William Faulkner was born in New Albany, Mississippi, on September 25, 1897. He published his first book, The Marble Faun (a collection of poems), in 1924, and his first novel, Soldier's Pay, in 1926. In 1949, having written such works as Absalom, Absalom!, As I Lay Dying, Light in August, and The Sound and the Fury, Faulkner was awarded the Nobel Prize for Literature. He also received the Pulitzer Prize for two other novels, A Fable (1954) and The Reivers (1962). From 1957 to 1958 he was Writer-in-Residence at the University of Virginia. He died on July 6, 1962, in Byhalia, Mississippi.
"I am in awe of Faulkner's Benjy, James's Maisie, Flaubert's Emma,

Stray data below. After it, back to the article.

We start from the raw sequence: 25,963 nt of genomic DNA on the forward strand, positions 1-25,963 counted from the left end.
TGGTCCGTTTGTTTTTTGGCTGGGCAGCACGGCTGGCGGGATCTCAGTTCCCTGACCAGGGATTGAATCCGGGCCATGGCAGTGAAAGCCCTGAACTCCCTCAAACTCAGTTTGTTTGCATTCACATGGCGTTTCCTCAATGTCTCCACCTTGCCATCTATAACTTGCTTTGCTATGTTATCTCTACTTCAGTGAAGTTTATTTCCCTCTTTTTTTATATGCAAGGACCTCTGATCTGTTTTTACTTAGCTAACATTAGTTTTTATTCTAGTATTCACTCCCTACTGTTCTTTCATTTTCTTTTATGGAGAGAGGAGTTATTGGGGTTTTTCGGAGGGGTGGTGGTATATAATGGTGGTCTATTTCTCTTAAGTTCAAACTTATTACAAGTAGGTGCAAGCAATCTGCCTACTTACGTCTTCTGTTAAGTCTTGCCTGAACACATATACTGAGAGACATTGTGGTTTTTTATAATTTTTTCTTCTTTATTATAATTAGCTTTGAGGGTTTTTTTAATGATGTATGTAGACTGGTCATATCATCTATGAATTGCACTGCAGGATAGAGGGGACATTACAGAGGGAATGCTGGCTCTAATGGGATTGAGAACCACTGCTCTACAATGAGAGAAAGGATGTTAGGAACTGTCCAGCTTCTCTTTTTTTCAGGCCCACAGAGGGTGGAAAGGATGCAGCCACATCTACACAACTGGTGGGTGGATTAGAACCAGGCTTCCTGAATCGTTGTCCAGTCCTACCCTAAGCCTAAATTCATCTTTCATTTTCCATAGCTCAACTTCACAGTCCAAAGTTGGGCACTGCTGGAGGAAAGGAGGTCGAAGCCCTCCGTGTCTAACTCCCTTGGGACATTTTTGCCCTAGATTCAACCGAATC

Melville's Pip, Mary Shelley's Frankenstein-each of us can extend
the list. . . . I am interested in what prompts and makes possible
this process of entering what one is estranged from." -Toni
"No man ever put more of his heart and soul into the written word than did William Faulkner. If you want to know all you can about that heart and soul, the fiction where he put it is still right there." -Eudora Welty